When You Hear Hoofbeats Look for Horses Not Zebras

Hilton Read? Theodore E. Woodward? Ele and Walt Dulaney? Harley S. Smyth? Anonymous?

Dear Quote Investigator: In medicine the symptoms of a patient are often compatible with a variety of ailments. A skilled diagnostician will use probabilistic reasoning when deciding which ailment is the most likely. Bayesian inference first highlights common maladies instead of rare ones. Here are three versions of a germane saying:

  • When you hear hoofbeats look for horses not zebras.
  • If you hear hoof beats in the distance don’t expect a zebra.
  • When you hear hooves think of horses before zebras.

Admittedly, these adages work best outside of a zoo and on a non-African continent. Would you please examine the provenance of this saying?

Quote Investigator: The earliest published evidence located by QI appeared in the “Arkansas Gazette” of Little Rock, Arkansas in October 1962. Emphasis added to excerpts by QI: 1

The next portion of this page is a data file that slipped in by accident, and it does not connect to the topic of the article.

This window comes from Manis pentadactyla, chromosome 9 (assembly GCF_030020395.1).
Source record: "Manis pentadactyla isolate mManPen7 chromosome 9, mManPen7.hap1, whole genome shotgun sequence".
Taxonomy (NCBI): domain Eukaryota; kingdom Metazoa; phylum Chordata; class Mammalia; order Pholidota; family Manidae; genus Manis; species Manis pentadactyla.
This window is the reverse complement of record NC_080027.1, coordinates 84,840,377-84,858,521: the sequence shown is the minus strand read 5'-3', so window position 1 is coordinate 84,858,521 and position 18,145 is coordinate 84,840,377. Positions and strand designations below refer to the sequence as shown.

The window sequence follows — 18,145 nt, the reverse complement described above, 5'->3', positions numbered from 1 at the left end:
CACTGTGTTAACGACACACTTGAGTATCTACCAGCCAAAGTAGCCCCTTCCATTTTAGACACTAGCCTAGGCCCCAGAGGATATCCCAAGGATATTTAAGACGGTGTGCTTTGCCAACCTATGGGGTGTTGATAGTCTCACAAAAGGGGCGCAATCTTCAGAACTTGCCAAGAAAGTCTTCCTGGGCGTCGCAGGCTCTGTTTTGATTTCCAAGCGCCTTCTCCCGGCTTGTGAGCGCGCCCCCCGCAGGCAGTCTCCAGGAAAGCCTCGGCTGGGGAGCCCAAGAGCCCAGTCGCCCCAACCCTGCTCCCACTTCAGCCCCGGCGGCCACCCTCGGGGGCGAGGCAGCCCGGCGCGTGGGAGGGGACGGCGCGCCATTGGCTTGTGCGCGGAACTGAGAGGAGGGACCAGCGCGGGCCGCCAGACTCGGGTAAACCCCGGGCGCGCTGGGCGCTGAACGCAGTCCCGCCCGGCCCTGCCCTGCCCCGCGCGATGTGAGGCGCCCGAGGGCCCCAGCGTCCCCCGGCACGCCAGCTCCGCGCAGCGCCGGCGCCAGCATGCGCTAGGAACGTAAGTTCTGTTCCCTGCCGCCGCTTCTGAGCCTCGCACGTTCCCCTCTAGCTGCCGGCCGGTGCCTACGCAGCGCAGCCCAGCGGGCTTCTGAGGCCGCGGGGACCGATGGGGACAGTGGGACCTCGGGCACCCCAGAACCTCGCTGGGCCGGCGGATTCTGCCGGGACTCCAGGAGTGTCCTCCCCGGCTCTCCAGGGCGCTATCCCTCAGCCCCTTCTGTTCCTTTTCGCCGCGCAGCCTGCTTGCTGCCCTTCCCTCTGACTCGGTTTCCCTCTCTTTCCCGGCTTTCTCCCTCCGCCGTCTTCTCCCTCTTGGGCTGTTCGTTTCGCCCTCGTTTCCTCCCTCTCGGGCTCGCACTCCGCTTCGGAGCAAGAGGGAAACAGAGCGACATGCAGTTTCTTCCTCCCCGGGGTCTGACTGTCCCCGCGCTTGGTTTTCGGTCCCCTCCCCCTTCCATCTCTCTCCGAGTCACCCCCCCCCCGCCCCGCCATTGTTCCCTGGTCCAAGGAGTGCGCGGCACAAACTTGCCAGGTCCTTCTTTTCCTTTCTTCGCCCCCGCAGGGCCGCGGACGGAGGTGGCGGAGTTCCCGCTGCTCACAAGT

The father of a young man who was there reports that at the University of Arkansas School of Medicine this week a doctor surrounded himself with about a dozen students and sought to go to the heart of proper diagnostic procedure.

In the end he summed up good diagnosis this way: “When you hear hoofbeats in the night, look for horses — not zebras.”

The passage above occurred in a column called “Our Town” by Charles Allbright, but the participants were unidentified.

An earlier origin for the saying has been suggested. However, the claim is weakened by a multi-decade delay. For example, a variant statement has been ascribed to Dr. Theodore E. Woodward circa 1940s. Evidentiary support appeared in the 1980s. See the citations further below.

This article presents a snapshot of current knowledge, and future researchers may discover material that alters the ascription.

Here are additional selected citations.

Continue reading When You Hear Hoofbeats Look for Horses Not Zebras

Notes:

  1. 1962 October 5, Arkansas Gazette, Section: Sports and Markets, Our Town by Charles Allbright, At First, Anyway, Quote Page 1B, Column 1, Little Rock, Arkansas. (GenealogyBank)